The folding of an enzyme. VI. The folding pathway of barnase: comparison with theoretical models

J Mol Biol. 1992 Apr 5;224(3):847-59. doi: 10.1016/0022-2836(92)90566-3.


The sequence of events in the refolding pathway of barnase has been analysed to search for general principles in protein folding. There appears to be a correlation between burying hydrophobic surface area and early folding events. All the regions that fold early interact extensively with the beta-sheet. These interactions involve predominantly hydrophobic interactions and the burial of very extensive hydrophobic areas in which multiple, close, hydrophobic-hydrophobic contacts are established around a central group of aliphatic residues. There is no burial of hydrophilic residues in these regions; those that are partly screened from the solvent make hydrogen bonds. All the regions or interactions that are made late in the folding pathway do not make extensive contacts with the beta-sheet. Their buried hydrophobic regions lack a central hydrophobic residue or residues around which other hydrophobic residues pack. Further, in some of these regions there is an extensive burial of hydrophilic residues. The results are consistent with one of the earlier events in protein folding being the local formation of native-like secondary structure elements driven by local hydrophobic surface burial. A possible candidate for an initiation site is a beta-hairpin between beta-strands 3 and 4 that is conserved in the microbial ribonuclease family. A comparison of structures in this family shows that those regions that can be superimposed, or have sequence homology, correspond to elements of structure that are formed and interact with each other early in the folding pathway, suggesting that some of these residues could be involved in directing the folding process. The data on barnase combined with results from other laboratories suggest the following tentative conclusions for the refolding of small monomeric proteins. (1) The refolding pathway is, at least in part, sequential and of compulsory order. (2) Secondary structure formation is driven by local hydrophobic surface burial and precedes the formation of most tertiary interactions. These elements are then stabilized and sometimes elongated by tertiary interactions. It is plausible that there are stop signals encoded in the linear sequence that prevent the elongation of isolated secondary structure elements in solution to a larger extent than is found in the folded protein. (3) Many tertiary interactions are not very constrained in the intermediate but become more and more defined as the hydrophobic cores consolidate, loop structures form and the configuration of surface residues takes place. The interactions between different elements of secondary structure are the last ones to be consolidated while the interactions within the secondary structure elements are consolidated earlier.(ABSTRACT TRUNCATED AT 400 WORDS)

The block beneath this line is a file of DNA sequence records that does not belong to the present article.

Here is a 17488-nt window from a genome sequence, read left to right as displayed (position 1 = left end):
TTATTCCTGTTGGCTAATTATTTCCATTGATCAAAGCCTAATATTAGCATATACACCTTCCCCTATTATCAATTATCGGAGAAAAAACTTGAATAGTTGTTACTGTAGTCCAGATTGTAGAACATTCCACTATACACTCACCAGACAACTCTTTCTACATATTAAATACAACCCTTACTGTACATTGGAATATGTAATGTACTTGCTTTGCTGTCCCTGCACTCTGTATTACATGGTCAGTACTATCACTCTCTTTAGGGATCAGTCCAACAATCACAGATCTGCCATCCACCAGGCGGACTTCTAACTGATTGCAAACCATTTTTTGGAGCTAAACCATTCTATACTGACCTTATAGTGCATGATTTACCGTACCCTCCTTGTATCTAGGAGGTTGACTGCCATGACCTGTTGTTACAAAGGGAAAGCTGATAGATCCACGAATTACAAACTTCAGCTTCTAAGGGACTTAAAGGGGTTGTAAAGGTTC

Publication types

  • Comparative Study

MeSH terms

  • Amino Acid Sequence
  • Bacillus / enzymology
  • Bacterial Proteins / chemistry*
  • Models, Molecular*
  • Molecular Sequence Data
  • Protein Conformation*
  • Ribonucleases / chemistry*
  • Structure-Activity Relationship


  • Bacterial Proteins
  • Ribonucleases
  • Bacillus amyloliquefaciens ribonuclease